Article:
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there will be a time period before we get back up to full capacity again. that is not for lack of trying. it is important to remind people that the folks the run these companies are also consumers, family members. their goal is to make sure these networks are up and running, personally and professionally. as folks moved out of their houses, one of the employees' houses were destroyed, they move to the company quarters, to the store fronts to run their operations from there. it is an effort, when you see a storm of this magnitude, it is really an effort to get things back to status quo. >> christopher guttman-mccabe, your industry prevented or fought fcc recommendations that
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there be back up power at cell on as, and las tweek on a blt k blog post you said that eight hour and mandated that the power would not be a panacea anyway because of this storm. >> if you can visualize the scope of the storm as it approached the coast, the storm was not even through the area with eight hours had passed. many people lost their power. the storm was still getting them for another 12-24 hours. 400 hoursing 360 to without power in some our -- areas. when you're talking at in the context of a mandated eight our backup requirement, certainly it would not have been a panacea. to be able to move assets and, relocate assets from areas that were not hard hit, and utilize resources in a way that makes the networks run well, i think
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if you look back at the hurricane katrina recommendations, they were for voluntary, flexible framework. we did not disagree with the goal of the fcc to keep the networks running. that is in every carrier's best interest. it is how you go about doing that. for us, when you look a storm of this magnitude, is having the ability to react, move assets around. carriers have to put in thousands of feet of cables to drag cables of to the rooftops to power generators so that we could have cell sites working. >> let's go back to katrina in 2005. what investment have wireless companies done to improve the reliability? >> in every instance possible, putting in backup power. we put towers in on church
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steeples, on the side of buildings in major metropolitan areas. in closets within buildings. it becomes difficult in certain areas to have backup power. the carriers try to put in batteries were the cannot put in generators. where they can put in generators, the put in as much fuel as allowed. when you are working with building codes or resigning -- zoning restrictions or environmental laws and limitations, you have to work within those confines. the carrier's learned something with every natural disaster, every storm the face. they learn, what is the right for to put equipment on the tax touch fuel do you need? -- -- right floor to put equipment on, how much fuel do you need? they learn how to coordinate with first responders in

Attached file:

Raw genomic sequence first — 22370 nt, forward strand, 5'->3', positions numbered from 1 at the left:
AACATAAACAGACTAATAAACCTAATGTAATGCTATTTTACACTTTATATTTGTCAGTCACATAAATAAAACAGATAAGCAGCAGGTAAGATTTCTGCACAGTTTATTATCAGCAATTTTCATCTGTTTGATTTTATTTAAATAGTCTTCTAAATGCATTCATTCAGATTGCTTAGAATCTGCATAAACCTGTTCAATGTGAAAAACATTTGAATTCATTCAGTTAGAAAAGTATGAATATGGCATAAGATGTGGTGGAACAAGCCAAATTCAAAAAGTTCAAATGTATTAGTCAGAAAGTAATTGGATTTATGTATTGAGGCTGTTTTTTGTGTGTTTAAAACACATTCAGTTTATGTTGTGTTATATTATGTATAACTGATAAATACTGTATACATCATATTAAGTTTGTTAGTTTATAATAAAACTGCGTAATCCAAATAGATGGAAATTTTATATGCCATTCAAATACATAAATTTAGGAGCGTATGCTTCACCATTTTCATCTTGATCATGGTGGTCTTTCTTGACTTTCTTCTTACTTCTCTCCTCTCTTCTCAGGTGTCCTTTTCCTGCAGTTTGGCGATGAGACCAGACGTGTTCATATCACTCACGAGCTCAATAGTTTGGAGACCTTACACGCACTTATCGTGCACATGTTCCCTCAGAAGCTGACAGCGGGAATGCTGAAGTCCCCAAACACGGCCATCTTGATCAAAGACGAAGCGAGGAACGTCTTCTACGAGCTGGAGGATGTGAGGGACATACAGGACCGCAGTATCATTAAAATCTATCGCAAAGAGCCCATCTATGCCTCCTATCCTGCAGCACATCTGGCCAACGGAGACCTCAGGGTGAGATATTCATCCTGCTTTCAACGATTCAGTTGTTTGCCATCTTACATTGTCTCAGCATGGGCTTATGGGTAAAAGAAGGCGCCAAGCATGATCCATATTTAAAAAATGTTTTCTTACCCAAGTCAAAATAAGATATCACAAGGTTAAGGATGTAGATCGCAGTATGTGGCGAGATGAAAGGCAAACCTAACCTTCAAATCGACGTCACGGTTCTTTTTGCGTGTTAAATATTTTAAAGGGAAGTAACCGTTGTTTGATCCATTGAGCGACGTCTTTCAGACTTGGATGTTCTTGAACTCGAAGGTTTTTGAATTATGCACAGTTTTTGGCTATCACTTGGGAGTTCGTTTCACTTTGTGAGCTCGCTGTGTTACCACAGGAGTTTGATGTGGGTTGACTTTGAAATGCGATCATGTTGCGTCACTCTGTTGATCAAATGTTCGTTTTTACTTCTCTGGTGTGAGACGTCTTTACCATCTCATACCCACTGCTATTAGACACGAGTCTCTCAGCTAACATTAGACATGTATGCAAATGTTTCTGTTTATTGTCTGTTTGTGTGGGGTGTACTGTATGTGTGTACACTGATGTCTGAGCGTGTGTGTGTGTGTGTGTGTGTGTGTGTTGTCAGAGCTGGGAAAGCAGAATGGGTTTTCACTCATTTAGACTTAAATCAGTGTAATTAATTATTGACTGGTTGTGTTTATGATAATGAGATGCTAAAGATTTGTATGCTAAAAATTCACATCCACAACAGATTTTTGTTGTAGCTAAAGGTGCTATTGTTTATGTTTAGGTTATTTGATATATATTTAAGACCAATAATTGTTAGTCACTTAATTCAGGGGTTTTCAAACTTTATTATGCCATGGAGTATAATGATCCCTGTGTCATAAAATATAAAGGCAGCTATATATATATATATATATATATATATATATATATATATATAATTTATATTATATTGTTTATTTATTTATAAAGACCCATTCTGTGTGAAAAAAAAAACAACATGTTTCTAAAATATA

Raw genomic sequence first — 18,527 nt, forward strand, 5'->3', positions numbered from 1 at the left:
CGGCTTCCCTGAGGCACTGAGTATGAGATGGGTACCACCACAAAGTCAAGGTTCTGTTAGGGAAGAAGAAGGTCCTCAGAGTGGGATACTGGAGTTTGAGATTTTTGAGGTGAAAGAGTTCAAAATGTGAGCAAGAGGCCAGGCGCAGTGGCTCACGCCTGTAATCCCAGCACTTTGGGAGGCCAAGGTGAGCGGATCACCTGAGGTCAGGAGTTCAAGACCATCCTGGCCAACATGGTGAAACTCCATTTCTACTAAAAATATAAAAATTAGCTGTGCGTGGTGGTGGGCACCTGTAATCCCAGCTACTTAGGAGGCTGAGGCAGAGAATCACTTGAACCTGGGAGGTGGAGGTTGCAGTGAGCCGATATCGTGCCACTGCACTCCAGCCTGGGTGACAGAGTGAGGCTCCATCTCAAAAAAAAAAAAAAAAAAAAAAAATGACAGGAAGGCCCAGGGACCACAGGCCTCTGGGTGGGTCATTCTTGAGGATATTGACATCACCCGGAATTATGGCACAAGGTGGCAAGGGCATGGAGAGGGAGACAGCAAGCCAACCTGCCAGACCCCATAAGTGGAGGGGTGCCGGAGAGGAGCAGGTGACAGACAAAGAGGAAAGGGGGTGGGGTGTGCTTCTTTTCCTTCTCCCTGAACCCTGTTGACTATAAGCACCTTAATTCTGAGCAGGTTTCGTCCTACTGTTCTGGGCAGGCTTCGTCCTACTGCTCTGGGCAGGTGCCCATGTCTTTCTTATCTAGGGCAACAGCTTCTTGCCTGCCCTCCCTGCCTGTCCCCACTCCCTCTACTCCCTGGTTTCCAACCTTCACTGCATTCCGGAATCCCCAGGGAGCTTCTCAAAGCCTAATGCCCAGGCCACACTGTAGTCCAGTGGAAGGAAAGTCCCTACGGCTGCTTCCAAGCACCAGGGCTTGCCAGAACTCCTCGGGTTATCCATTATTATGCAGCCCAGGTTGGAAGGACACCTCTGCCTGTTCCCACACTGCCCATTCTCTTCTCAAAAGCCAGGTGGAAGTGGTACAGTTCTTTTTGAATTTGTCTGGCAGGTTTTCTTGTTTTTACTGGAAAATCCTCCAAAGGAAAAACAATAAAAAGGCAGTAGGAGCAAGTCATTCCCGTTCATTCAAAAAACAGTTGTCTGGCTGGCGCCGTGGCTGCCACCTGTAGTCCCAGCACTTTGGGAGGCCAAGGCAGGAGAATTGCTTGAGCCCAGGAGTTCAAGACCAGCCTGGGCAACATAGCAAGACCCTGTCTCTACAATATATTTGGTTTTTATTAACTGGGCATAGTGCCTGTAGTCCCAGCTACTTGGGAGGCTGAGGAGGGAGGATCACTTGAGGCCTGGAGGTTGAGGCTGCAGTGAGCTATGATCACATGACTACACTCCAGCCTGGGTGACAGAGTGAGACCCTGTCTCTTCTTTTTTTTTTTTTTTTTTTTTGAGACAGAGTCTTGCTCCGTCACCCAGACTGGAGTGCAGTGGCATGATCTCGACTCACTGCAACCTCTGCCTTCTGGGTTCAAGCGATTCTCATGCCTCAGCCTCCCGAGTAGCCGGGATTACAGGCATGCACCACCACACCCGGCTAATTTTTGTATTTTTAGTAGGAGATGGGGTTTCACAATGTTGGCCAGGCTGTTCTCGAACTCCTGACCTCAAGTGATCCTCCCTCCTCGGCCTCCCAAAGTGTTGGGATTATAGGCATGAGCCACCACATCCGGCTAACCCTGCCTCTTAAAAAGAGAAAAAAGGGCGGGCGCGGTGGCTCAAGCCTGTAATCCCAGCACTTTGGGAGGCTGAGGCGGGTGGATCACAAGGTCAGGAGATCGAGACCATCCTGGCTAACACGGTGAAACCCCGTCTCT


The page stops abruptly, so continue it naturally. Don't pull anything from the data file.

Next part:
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advance. we meet with the mat and the department of homeland security and fcc -- fema and the department of homeland security and fcc to make sure that the folks have the right credentials in place to be able to get through blockades that public safety puts in place. the investment is ongoing, it is tremendous, to make sure that these networks continue to run. >> what is the cost of this storm to your member organizations? >> it is not something that anyone really looks at. i think they look at it as part of the business of making sure the networks are up and running, that consumers continue -- i have not seen a number. i do not expect i will. it is important in the context of the company continuing to operate, but it pales in comparison to the desire to keep the networks up and running. >> will consumers see a rate
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increase? >> i do not expect so. we generally do not focus on the sorts of things. when you look for the effort and the desire to keep networks running, that is something that is paramount to this company's. >> and finally, mr. guttman- mccabe, if the fcc looks at this issue of sandy and telecommunications, what are you going to tell them? >> and we share the same goals as a government official, to make sure that workthe network p and running. insuring education, people understand the scale and scope of this disaster. the networks performed very well. work with public safety and work with government officials to
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make sure that people have access to fuel when it is necessary, they can get their supplies through, they're not subject to parking restrictions or restrictions on high occupancy vehicle lanes. that fuel is not confiscated. new york and new jersey did a great job. >> christopher dodd guttman- mccabe is the vice president of regulatory affairs at ctia, the wireless association. you're watching "the communicators" on c-span. joining us from new jersey is a robert much, the president of consumer and mass business markets and for rverizon. what was the overall effect of hurricane sandy on verizon in the northeast? >> i want to get right into that. my heart goes out to all the people i have seen and the
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millions impacted, customers and other people from this storm. it has been great to be out with our employees and see what people are coming through together. this was a pretty impact will storm. it hit us right in the middle of our operating area in new jersey. it had a path that was 1,000 miles wide. impacted us in physical distribution, cables, both from the wind and storm surge, and in our central office facilities where we lost power and are backed up power process really had to kick in and carry over 300 central offices that were impacted at the peak of the storm. >> how many folks lost power? has everyone got it back on? >> based on the width of the